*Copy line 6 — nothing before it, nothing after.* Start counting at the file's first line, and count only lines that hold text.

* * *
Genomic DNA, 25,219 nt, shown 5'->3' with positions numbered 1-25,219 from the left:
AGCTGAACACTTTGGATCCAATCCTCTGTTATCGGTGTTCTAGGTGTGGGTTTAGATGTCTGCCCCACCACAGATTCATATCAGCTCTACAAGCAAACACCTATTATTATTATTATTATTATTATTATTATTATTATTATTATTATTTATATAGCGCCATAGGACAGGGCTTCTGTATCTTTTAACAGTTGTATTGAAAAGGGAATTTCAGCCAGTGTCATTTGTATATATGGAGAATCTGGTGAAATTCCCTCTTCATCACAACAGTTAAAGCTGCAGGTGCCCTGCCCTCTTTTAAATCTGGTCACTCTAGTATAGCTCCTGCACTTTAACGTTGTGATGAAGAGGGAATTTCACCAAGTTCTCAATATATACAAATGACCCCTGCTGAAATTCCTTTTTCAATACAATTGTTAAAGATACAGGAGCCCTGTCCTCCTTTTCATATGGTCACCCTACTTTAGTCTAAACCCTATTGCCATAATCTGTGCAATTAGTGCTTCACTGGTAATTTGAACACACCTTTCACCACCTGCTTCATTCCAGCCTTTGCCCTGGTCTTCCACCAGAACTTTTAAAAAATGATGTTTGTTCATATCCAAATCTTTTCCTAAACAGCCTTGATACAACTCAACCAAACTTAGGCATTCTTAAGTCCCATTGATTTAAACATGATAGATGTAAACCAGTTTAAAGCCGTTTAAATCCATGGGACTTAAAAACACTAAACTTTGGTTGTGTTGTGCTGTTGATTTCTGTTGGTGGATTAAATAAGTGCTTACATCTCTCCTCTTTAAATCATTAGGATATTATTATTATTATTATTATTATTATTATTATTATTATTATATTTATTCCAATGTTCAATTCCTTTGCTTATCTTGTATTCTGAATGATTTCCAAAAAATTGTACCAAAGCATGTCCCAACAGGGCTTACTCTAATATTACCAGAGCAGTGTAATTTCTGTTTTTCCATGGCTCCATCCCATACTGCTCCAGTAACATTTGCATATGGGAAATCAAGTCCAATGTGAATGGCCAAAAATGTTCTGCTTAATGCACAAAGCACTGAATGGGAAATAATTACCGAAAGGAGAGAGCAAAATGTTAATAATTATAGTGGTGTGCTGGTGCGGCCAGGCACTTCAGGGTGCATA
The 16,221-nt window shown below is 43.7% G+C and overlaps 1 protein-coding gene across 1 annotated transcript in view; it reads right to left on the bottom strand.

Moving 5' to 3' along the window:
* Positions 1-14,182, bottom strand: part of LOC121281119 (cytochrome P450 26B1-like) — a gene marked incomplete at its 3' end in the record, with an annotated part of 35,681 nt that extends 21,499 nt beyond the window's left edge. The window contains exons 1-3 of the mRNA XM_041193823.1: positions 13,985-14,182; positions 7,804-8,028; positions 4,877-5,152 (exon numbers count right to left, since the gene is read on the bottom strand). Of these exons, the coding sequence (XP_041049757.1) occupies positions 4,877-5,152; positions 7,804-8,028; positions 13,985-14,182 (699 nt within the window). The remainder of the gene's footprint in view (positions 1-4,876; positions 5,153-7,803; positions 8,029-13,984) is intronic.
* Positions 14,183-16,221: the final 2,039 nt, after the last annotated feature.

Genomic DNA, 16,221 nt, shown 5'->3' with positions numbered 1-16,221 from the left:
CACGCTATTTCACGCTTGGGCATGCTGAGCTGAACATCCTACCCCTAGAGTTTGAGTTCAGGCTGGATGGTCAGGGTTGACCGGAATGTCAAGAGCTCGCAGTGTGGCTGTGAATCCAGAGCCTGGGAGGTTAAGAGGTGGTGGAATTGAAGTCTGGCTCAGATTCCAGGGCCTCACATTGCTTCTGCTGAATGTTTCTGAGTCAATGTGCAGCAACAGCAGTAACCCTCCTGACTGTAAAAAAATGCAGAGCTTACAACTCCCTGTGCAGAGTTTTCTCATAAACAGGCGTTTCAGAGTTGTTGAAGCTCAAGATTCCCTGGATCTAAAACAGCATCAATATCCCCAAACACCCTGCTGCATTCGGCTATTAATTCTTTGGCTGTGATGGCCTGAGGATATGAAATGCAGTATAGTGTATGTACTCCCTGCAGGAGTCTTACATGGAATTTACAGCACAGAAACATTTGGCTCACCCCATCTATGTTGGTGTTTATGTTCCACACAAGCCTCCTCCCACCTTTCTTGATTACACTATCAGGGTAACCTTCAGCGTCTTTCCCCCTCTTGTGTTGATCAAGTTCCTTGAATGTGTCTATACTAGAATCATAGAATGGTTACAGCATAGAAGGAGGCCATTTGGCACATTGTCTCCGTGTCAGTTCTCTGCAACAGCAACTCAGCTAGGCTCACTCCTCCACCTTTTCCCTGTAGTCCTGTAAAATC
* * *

* Positions 14,183-16,221: the final 2,039 nt, after the last annotated feature.